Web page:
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Do I Really Need to Wash That? A Guide to Handling Fresh Produce at Home



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Authored by Grace Stern, Associate Extension Agent, Agriculture and Natural Resources, Virginia Cooperative Extension; Alexis Hamilton, Assistant Professor and Extension Specialist, Department of Food Science and Technology, Virginia Tech; Laura K. Strawn, Associate Professor and Extension Specialist, Department of Food Science and Technology, Virginia Tech


Washing produce is an important step to keeping your family healthy. Since produce is grown in close contact with the ground, bacterial contamination may be introduced from animals, soil, and water.

Produce may also be handled as it moves through the supply chain to the consumer. Washing produce can remove potential bacterial contamination or soil. It can be hard to know how and when to wash your produce, and there is a lot of information out there (FDA, 2023; FDA, 2024, Rohr, 2022), so follow the steps below:

Buying Produce

When buying melons, inspect the outside and select ones free of cuts, bruises, or other damage.

Separately bag produce from raw meat and poultry products. If you’re purchasing pre-cut, bagged, or packaged produce, only buy items that are stored on ice or in a refrigerator. If available, utilize insulated grocery bags or coolers to keep produce cool during transport.

Washing Produce

Start by washing your hands with warm water and soap for at least 20 seconds so you don’t transfer germs to your own produce. Remove any damaged areas on your fruits and vegetables before washing. Wash fruits and vegetables under clean running water before consuming or cooking. While washing produce reduces microorganisms on the surfaces of fruits and vegetables, washing will not eliminate all microorganisms (FDA, 2024).

Person Washing Hands with soap and cleaning running water | Free Photo - rawpixel
Image 1. Person washing hands with soap and clean, running water (Photo Credit: Rawpixil).

How do I wash… delicate produce?

Berries, grapes, greens, and anything that is delicate and/or soft skinned should be carefully washed under clean, running water with clean hands. Do not scrub. Do not use a soap or detergent, and always use water that is warmer than your produce. Do not use bleach or vinegar. Your produce is porous and can absorb both chemicals from these cleaning and sanitizing agents and anything unsanitary in your water. After washing, carefully dry fruits and vegetables with a clean cloth or paper towel.

Three red round tomatoes being washed under clean, running water. Photo Credit Flickr
Image 2. Washing tomatoes under clean, running water (Photo Credit: Flickr, JaBB).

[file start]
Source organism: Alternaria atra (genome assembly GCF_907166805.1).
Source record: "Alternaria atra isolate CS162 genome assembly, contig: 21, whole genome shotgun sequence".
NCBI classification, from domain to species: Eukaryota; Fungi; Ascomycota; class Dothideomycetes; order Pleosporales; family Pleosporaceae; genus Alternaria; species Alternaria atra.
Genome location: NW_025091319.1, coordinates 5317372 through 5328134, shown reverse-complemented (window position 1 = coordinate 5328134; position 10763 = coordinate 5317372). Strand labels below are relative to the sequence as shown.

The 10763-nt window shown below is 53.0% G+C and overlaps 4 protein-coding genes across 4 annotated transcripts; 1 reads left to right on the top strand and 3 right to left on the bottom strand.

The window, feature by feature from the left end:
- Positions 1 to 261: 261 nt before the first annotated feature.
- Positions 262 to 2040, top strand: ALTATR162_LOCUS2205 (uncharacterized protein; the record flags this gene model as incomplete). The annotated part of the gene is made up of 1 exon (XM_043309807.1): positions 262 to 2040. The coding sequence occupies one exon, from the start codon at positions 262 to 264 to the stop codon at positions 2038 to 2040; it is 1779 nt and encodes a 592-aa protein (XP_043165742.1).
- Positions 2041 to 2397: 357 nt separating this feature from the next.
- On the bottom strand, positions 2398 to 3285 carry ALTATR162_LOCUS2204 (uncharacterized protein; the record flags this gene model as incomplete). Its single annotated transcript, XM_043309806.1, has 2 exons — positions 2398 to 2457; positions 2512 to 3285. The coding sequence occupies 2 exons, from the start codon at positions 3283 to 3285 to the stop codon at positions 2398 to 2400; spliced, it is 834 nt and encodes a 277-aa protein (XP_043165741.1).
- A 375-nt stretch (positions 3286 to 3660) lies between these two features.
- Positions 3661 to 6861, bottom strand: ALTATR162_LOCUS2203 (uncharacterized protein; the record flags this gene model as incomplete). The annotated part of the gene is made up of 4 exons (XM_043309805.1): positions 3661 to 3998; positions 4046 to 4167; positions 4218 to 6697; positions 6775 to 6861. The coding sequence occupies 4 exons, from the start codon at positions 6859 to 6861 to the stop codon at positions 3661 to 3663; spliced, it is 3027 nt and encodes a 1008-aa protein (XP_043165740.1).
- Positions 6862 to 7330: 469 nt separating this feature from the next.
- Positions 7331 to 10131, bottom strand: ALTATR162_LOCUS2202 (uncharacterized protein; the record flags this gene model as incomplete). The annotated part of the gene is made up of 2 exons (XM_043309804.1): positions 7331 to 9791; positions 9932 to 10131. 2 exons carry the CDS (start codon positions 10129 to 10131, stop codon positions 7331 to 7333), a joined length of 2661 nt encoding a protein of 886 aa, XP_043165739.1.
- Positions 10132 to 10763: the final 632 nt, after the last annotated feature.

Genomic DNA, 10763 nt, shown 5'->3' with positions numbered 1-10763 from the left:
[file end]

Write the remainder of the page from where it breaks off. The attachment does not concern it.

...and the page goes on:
How do I wash… firm produce?

Cucumbers, pumpkins, potatoes, winter squash, radishes, and other firm produce can be scrubbed with a clean produce brush under clean running water. After washing, carefully dry fruits and vegetables with a clean cloth or paper towel.

Washing potato with brush with clean running water. Photo credit Walmart - Hesroicy Fruit Cleaning Brush Food Grade
Image 3. Person washing potato with food grade brush with clean, running water (Photo Credit: Walmart – Hesroicy Food Grade Cleaning Produce Brush).

Do I need to wash bagged salad? Do I need to wash other greens?

Pre-packaged leafy green salads in sealed bags marked as "washed," "triple washed," or "ready-to- eat," do not need to be washed. These products are made in facilities following Good Manufacturing Practices (GMP) and unless washing before use has been noted on the label, washing is not necessary. In cases where leafy greens are not in a sealed package, or labeled as described above, rinse with clean water before use with clean hands. Utilize a colander and low-pressure water to rinse your greens. Using higher pressure water can bruise your greens.

A Person Washing a Lettuce · Free Stock Photo
Image 4. Person washing lettuce under clean, running water (Photo: Kampus Productions).

What about organic fruits and vegetables? Those are safe to eat without washing, right?

Wrong! Keep in mind that even Certified Organic producers can utilize pesticides during the growing of fruits and vegetables. In terms of washing, organic and convention fruits and vegetables follow the same best practices as described above (i.e., when to wash or not). Don’t be fooled by labels- unless the product indicates that it has been washed like the pre-packaged, bagged salad example, you should wash it.

Additional Resources

Food and Drug Administration (FDA). 2023. 7 Tips for Cleaning Fruits, Vegetables. Available at: Accessed April 3, 2024.

Food and Drug Administration (FDA). 2024. Selecting and Serving Produce Safely. Available at: Accessed April 3, 2024.

Rohr, M. 2022. Salad Safety: K-State food scientist shares tips on caring for packaged greens. Available at: packaged-lettuce.html. Accessed April 8, 2024.

Virginia Cooperative Extension materials are available for public use, reprint, or citation without further permission, provided the use includes credit to the author and to Virginia Cooperative Extension, Virginia Tech, and Virginia State University.

Virginia Cooperative Extension is a partnership of Virginia Tech, Virginia State University, the U.S. Department of Agriculture, and local governments. Its programs and employment are open to all, regardless of age, color, disability, sex (including pregnancy), gender, gender identity, gender expression, national origin, political affiliation, race, religion, sexual orientation, genetic information, military status, or any other basis protected by law

Publication Date

June 5, 2024